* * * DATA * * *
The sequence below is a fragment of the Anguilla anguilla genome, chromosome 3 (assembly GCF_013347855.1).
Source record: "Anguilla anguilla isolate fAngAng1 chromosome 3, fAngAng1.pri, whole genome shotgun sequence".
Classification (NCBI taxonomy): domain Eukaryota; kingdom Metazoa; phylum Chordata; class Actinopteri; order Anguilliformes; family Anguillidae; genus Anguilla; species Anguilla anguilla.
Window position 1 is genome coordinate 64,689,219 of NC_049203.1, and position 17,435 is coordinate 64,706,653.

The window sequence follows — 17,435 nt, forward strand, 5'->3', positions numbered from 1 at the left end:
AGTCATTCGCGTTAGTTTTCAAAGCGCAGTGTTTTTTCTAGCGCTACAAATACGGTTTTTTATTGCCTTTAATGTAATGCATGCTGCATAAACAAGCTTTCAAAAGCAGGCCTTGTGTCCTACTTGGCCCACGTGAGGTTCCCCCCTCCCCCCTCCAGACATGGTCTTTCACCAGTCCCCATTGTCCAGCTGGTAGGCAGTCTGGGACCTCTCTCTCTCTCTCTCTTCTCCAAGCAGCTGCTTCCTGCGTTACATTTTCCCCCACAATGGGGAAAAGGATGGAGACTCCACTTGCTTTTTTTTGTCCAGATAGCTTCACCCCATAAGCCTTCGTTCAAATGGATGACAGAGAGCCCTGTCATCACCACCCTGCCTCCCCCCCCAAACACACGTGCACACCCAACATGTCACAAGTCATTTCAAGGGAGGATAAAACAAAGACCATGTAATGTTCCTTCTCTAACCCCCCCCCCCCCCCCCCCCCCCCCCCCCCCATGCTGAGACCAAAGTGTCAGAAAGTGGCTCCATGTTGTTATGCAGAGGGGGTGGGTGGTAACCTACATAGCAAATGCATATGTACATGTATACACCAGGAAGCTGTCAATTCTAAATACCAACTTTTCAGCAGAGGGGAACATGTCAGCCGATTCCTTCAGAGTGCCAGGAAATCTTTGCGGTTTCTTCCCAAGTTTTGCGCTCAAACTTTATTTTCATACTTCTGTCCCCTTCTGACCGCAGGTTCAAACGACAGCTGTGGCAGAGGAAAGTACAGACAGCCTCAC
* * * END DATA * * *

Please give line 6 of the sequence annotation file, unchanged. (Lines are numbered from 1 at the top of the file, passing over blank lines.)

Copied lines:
AGTCATTCGCGTTAGTTTTCAAAGCGCAGTGTTTTTTCTAGCGCTACAAATACGGTTTTTTATTGCCTTTAATGTAATGCATGCTGCATAAACAAGCTTTCAAAAGCAGGCCTTGTGTCCTACTTGGCCCACGTGAGGTTCCCCCCTCCCCCCTCCAGACATGGTCTTTCACCAGTCCCCATTGTCCAGCTGGTAGGCAGTCTGGGACCTCTCTCTCTCTCTCTCTTCTCCAAGCAGCTGCTTCCTGCGTTACATTTTCCCCCACAATGGGGAAAAGGATGGAGACTCCACTTGCTTTTTTTTGTCCAGATAGCTTCACCCCATAAGCCTTCGTTCAAATGGATGACAGAGAGCCCTGTCATCACCACCCTGCCTCCCCCCCCAAACACACGTGCACACCCAACATGTCACAAGTCATTTCAAGGGAGGATAAAACAAAGACCATGTAATGTTCCTTCTCTAACCCCCCCCCCCCCCCCCCCCCCCCCCCCCCCATGCTGAGACCAAAGTGTCAGAAAGTGGCTCCATGTTGTTATGCAGAGGGGGTGGGTGGTAACCTACATAGCAAATGCATATGTACATGTATACACCAGGAAGCTGTCAATTCTAAATACCAACTTTTCAGCAGAGGGGAACATGTCAGCCGATTCCTTCAGAGTGCCAGGAAATCTTTGCGGTTTCTTCCCAAGTTTTGCGCTCAAACTTTATTTTCATACTTCTGTCCCCTTCTGACCGCAGGTTCAAACGACAGCTGTGGCAGAGGAAAGTACAGACAGCCTCAC